*Whilst I’ve had releases from Sleater-Kinney and Girlpool on repeat of late, I’ve been teetering between riot grrrl and girly girl for as long as I can remember. The top comment on a new SK track on Youtube (“welcome back ladies… save us from beyonce, j-lo, nicki minaj, taylor swift, and the rest of these pop ho-bags.”) got me thinking about whether it’s possible to embrace seemingly opposing cultural output. (Clue: it is) This is also the question at the centre of Roxane Gay’s half-memoir/essay collection ‘Bad Feminist’, which I highly recommend.
Am I a bad musical feminist? A little bit of context: at 11, I had convinced myself that I was a half-decent songwriter. Every echoey middle eight, however, betrayed a love of the bubblegum pop of Britney, Xtina et al. Even when I was ploughing through visceral chords – stripy rayon tie and twelve Claire’s Accessories crucifixes around my neck – my lyrics were all based on my maths class crush, the Aaron Samuels to my Cady Heron (minus the Lohan looks and plus a little caustic acne). I was effectively a one-woman Xenomania.
Somewhere between 13 and 14, I started listening to the kind of XFM-endorsed Noughties indie which makes me highly nostalgic nowadays. I had a nu rave phase along with half of the free world, followed by the obligatory Converse-and-Nirvana era, followed by a few months spent lurking around Camden Market chowing down lukewarm curry. Somewhere along the way I even got into Joan Jett. I had a guitar, an amp…and neighbours who probably wanted me dead.
(I looked like a bit of a wee rebel didn’t I?)
And YET, I couldn’t quite shake off my frivolous, whimsical, girly self, nor my acute awareness of my love/hate relationship with my gender. My MySpace page was a homage to Donnie Darko and Oscar Wilde (cool) but also featured copious paragraphs on my love for miniature Japanese toys (not so cool). And then it happened: I stumbled upon (via MTV2 maybe?) the duality of the riot grrrl sound, the not-so-latent anger that came with a side order of heartbreaking harmonies. Plus, ripping to iTunes was all the rage, so you could pick up a lot of quality cast offs at charity shops and the second hand section of HMV.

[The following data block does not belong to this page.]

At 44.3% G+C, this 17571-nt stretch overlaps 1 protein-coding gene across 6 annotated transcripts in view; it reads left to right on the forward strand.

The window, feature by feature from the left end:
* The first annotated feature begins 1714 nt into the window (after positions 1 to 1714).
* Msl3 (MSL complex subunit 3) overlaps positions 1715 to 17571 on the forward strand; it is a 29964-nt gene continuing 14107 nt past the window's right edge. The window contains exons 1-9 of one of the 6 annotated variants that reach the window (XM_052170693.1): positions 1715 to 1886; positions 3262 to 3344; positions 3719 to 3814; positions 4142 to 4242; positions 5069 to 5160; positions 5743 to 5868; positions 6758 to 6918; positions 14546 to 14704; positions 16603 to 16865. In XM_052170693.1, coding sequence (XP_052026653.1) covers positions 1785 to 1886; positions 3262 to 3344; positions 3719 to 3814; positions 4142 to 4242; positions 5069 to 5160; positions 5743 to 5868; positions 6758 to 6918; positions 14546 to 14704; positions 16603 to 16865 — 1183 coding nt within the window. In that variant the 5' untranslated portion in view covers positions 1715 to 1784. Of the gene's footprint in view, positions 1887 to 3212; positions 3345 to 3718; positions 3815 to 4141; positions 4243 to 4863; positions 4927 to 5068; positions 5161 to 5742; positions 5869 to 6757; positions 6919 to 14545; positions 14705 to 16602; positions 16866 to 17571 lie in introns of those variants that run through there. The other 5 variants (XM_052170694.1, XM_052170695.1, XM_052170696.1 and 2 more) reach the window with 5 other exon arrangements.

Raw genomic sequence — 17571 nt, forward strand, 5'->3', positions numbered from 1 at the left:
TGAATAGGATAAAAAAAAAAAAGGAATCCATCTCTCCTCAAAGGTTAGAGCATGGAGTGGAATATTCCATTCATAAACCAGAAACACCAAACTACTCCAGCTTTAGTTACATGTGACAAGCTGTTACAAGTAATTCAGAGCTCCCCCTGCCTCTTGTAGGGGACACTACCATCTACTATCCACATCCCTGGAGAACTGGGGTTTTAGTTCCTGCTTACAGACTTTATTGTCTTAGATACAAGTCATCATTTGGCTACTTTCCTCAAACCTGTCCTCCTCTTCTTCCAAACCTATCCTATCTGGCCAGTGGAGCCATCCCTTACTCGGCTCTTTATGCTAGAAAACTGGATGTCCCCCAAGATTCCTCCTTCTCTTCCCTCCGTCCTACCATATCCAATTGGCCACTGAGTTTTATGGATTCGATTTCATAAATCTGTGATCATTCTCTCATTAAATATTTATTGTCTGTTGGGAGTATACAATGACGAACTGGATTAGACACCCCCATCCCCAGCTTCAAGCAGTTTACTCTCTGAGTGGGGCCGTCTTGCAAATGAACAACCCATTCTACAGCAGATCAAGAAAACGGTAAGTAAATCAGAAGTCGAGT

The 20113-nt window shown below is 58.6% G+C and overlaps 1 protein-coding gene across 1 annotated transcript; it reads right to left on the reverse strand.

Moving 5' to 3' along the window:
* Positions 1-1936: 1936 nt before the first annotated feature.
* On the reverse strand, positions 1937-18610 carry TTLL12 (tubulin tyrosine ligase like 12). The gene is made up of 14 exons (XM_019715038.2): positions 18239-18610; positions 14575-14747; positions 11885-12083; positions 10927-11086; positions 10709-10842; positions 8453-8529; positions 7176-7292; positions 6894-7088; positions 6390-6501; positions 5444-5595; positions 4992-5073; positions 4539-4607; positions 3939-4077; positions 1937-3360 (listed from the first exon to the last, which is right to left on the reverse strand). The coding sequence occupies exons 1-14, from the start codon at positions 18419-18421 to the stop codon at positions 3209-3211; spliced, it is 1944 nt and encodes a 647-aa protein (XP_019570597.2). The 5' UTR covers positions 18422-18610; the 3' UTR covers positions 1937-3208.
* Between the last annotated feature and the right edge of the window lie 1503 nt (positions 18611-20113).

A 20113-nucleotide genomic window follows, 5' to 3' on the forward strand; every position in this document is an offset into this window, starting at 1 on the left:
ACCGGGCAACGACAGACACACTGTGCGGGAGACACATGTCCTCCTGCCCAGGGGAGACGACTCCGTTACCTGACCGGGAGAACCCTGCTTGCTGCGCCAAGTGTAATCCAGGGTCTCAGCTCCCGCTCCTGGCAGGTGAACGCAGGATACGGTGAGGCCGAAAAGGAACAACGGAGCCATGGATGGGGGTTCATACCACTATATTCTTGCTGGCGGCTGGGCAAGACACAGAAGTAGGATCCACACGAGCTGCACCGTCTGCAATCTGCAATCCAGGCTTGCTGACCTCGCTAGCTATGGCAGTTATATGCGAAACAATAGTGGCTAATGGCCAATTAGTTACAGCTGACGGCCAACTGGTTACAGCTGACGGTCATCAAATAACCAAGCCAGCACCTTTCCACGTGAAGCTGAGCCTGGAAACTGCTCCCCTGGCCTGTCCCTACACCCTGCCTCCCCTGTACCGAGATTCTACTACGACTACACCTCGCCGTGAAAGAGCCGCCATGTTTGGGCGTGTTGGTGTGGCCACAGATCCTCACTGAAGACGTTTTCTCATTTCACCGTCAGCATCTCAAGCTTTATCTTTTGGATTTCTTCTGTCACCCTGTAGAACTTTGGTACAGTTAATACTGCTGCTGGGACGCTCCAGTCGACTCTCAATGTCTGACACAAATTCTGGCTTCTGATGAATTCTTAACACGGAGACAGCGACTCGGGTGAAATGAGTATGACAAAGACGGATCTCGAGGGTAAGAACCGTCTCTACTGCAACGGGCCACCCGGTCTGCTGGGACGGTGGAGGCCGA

I wanted to be like the L7 girls, Veruca Salt, Bikini Kill, Sleater Kinney, even Courtney Love (my first blog was, of course, written anonymously by a Miss Love-Cobain), but even when I saw the subversive femininity of these artists at work, I struggled to reconcile this with the part of my being that unironically owned a dance mat.
In the end, I grew up, started writing this blog, listened to everything going and somehow avoided making a proper decision about it all. Oh, and the great postmodern vortex that is the internet continued to mess with the idea of “high” and “low” culture. Latter obsessions with Elliott Smith, Suede and Aztec Camera coincided with an interest in following every two-bit talent contest going, obvs.
I do sometimes still look at myself in the mirror, however – head-to-toe Topshop, a couple of unrebellious piercings – and feel as though I could have made a choice. I could’ve got better at the guitar instead of spending my late teenage years listening to Pitbull remixes in sweaty West End clubs. I could’ve embraced the “unnatural” hair.
But hey. “DO I REALLY GIVE A FLYING FUCK???”, I think, downloading the new Taylor Swift album, and giving female peace a chance. Being a full time Riot Grrrl would be too contrived and maybe a little exhausting. You’ll find the real me reading books with titles like ‘Bad Feminist’, teetering precariously between Joanna Gruesome and Little Mix, and having occasional existential crises on the internet. I wouldn’t – and probably won’t ever – have it any other way.